The cost of electricity in homes varies with seasonal use. In most homes,
more electricity is used during summer and winter months than in fall and spring
months, for heating, cooling and related purposes.
Summer weather will bring about an increased use of electricity for air conditioners,
fans, and dehumidifiers. Refrigerators and freezers have to work harder, since even
air-conditioned homes are generally warmer in summer than in winter.
In the winter, heating your home will often bring higher bills. Even when gas, oil,
or propane is used as a fuel source, electricity is needed to operate pumps and
fan motors on the furnace.
Hot water heating costs may also increase. The water coming into the water heater
in the winter is typically colder than in the summer, so it requires more electricity
to bring the water temperature up to the desired level.
Lighting, cooking, and home entertainment also use more electricity in winter. Nights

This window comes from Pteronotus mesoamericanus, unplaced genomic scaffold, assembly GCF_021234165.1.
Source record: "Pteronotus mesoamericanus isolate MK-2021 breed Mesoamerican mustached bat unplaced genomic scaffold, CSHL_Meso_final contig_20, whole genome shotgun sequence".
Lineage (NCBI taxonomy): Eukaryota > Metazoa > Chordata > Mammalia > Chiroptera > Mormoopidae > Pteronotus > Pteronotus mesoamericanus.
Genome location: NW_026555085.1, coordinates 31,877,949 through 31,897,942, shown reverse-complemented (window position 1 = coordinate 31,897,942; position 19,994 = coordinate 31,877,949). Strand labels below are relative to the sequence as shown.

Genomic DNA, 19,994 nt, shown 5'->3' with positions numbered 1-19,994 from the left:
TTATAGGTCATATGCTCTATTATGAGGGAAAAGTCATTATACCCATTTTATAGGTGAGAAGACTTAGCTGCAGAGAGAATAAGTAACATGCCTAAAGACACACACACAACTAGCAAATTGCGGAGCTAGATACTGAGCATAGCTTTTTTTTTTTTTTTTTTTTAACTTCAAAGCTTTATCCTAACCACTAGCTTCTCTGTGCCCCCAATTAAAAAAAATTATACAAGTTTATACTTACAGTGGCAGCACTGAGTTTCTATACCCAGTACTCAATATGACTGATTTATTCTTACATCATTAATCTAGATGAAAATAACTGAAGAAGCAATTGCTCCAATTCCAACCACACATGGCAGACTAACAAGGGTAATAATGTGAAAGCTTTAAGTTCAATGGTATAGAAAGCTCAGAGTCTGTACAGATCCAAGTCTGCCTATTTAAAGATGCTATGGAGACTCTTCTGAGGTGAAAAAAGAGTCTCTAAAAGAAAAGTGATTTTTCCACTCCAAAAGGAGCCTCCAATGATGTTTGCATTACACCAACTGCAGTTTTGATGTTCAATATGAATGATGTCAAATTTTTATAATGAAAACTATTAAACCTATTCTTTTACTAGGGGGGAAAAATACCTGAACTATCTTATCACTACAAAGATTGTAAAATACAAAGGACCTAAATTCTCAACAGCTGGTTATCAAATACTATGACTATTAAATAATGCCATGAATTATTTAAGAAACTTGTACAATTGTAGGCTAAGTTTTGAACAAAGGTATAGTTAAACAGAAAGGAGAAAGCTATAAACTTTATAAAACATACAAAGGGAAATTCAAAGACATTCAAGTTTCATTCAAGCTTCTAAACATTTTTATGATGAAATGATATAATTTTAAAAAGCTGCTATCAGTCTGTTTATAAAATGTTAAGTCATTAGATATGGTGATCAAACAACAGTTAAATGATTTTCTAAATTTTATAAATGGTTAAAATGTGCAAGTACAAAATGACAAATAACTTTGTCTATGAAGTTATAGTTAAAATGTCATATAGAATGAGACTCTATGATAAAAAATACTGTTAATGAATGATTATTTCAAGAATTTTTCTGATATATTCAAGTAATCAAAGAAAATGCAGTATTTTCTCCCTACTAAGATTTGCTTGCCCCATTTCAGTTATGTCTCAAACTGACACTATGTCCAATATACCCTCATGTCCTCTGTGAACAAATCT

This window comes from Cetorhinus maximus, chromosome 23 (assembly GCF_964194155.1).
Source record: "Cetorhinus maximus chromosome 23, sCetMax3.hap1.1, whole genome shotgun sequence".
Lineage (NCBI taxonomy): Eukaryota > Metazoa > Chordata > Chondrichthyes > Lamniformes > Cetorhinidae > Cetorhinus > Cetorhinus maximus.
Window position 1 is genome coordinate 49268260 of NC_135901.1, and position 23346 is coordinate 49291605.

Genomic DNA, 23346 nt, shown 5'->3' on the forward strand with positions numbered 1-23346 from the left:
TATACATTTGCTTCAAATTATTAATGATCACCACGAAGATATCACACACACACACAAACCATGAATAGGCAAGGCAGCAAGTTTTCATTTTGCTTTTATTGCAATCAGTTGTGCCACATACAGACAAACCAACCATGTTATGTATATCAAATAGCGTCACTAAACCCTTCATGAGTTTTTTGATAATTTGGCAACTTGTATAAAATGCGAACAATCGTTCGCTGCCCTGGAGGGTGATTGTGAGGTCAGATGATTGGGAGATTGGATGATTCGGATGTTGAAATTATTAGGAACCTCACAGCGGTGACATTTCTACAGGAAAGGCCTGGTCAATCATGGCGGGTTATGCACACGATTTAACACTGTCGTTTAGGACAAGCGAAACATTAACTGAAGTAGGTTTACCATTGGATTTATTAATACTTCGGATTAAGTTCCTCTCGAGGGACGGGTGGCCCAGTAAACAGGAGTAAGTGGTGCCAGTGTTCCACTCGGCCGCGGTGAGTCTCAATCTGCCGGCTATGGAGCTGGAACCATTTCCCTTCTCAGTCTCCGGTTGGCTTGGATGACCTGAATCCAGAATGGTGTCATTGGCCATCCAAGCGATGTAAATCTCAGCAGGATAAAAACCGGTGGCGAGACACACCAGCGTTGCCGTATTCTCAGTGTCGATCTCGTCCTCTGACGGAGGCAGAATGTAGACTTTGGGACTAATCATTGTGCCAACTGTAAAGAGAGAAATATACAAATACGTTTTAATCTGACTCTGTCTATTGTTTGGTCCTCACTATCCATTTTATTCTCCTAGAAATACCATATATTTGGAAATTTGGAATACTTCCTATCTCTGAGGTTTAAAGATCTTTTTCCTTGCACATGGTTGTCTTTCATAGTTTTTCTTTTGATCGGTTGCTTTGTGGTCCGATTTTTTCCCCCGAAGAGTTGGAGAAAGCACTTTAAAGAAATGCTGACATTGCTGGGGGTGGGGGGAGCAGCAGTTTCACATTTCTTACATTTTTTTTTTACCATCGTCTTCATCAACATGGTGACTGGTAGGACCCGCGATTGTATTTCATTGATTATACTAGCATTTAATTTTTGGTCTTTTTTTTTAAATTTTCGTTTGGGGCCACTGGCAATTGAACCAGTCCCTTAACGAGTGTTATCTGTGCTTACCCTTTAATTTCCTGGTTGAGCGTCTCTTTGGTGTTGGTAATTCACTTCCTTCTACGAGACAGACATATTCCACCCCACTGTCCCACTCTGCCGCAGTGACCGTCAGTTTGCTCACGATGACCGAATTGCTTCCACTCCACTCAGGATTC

are longer in the winter months, so lights are typically on about twice as long
as in the summer months. Also, most families spend longer hours watching television
in the winter.
All of these factors combine together to help explain why customers may find that
their electric bills are higher in the summer and winter months than in spring and
Many customers do not realize the impact that changes in a household may
have on an electric bill. Adding new electric appliances, adding a heat pump, turning
on a pump on a swimming pool, adding an attic fan, changing lighting, hot tub, water
bed, or even leaving a computer on all the time, are all common reasons for increases
People also make a difference. A new baby or roommate, a child who moves back home,
or house guests who stay awhile will all mean increased electricity use.
Bills are sometimes estimated if weather or inaccessibility prevents our
meter readers from reading your meter on the scheduled reading date. On rare occasions,
bills may have to be estimated if the metering equipment malfunctions or has been
damaged. If a bill has been estimated, a read code of “E” will show in the usage
section of your bill.
We do our best to make estimates as accurate as possible, taking into account your
past usage patterns and other factors. However, if your previous month’s bill was
underestimated and the current month’s bill is from an actual reading, it may look
like the current bill is too high. What’s really happening is the current bill is
making up for the previous bill that was too low.